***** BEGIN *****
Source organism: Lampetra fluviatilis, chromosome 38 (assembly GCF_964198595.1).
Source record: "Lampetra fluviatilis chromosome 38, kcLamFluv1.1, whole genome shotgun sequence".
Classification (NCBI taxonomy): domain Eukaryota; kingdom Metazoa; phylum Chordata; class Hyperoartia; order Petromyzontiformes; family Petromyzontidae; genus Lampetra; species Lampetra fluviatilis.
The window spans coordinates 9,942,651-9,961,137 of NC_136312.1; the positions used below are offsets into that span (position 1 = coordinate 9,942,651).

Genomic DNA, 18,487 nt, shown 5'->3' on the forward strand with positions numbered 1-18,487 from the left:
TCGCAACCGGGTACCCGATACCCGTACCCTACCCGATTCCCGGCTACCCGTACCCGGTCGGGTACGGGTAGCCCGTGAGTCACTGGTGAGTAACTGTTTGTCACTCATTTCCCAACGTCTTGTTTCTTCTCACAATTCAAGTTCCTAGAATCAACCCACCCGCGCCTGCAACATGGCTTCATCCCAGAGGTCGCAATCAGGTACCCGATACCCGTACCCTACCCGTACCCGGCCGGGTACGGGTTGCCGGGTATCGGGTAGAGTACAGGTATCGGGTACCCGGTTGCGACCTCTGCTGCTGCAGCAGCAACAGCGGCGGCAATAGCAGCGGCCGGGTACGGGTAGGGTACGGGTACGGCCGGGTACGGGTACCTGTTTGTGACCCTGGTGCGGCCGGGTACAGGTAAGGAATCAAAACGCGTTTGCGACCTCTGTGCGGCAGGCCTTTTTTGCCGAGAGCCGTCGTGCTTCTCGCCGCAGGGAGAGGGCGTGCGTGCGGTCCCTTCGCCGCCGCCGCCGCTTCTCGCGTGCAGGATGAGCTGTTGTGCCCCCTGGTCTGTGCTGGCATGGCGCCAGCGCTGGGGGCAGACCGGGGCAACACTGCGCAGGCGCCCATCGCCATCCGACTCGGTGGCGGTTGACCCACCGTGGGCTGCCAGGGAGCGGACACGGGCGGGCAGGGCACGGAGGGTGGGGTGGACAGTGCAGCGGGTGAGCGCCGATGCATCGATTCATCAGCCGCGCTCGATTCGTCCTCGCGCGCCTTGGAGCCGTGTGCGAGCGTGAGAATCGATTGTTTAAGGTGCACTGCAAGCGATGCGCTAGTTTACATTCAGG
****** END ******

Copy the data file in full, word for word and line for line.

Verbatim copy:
Source organism: Lampetra fluviatilis, chromosome 38 (assembly GCF_964198595.1).
Source record: "Lampetra fluviatilis chromosome 38, kcLamFluv1.1, whole genome shotgun sequence".
Classification (NCBI taxonomy): domain Eukaryota; kingdom Metazoa; phylum Chordata; class Hyperoartia; order Petromyzontiformes; family Petromyzontidae; genus Lampetra; species Lampetra fluviatilis.
The window spans coordinates 9,942,651-9,961,137 of NC_136312.1; the positions used below are offsets into that span (position 1 = coordinate 9,942,651).

Genomic DNA, 18,487 nt, shown 5'->3' on the forward strand with positions numbered 1-18,487 from the left:
TCGCAACCGGGTACCCGATACCCGTACCCTACCCGATTCCCGGCTACCCGTACCCGGTCGGGTACGGGTAGCCCGTGAGTCACTGGTGAGTAACTGTTTGTCACTCATTTCCCAACGTCTTGTTTCTTCTCACAATTCAAGTTCCTAGAATCAACCCACCCGCGCCTGCAACATGGCTTCATCCCAGAGGTCGCAATCAGGTACCCGATACCCGTACCCTACCCGTACCCGGCCGGGTACGGGTTGCCGGGTATCGGGTAGAGTACAGGTATCGGGTACCCGGTTGCGACCTCTGCTGCTGCAGCAGCAACAGCGGCGGCAATAGCAGCGGCCGGGTACGGGTAGGGTACGGGTACGGCCGGGTACGGGTACCTGTTTGTGACCCTGGTGCGGCCGGGTACAGGTAAGGAATCAAAACGCGTTTGCGACCTCTGTGCGGCAGGCCTTTTTTGCCGAGAGCCGTCGTGCTTCTCGCCGCAGGGAGAGGGCGTGCGTGCGGTCCCTTCGCCGCCGCCGCCGCTTCTCGCGTGCAGGATGAGCTGTTGTGCCCCCTGGTCTGTGCTGGCATGGCGCCAGCGCTGGGGGCAGACCGGGGCAACACTGCGCAGGCGCCCATCGCCATCCGACTCGGTGGCGGTTGACCCACCGTGGGCTGCCAGGGAGCGGACACGGGCGGGCAGGGCACGGAGGGTGGGGTGGACAGTGCAGCGGGTGAGCGCCGATGCATCGATTCATCAGCCGCGCTCGATTCGTCCTCGCGCGCCTTGGAGCCGTGTGCGAGCGTGAGAATCGATTGTTTAAGGTGCACTGCAAGCGATGCGCTAGTTTACATTCAGG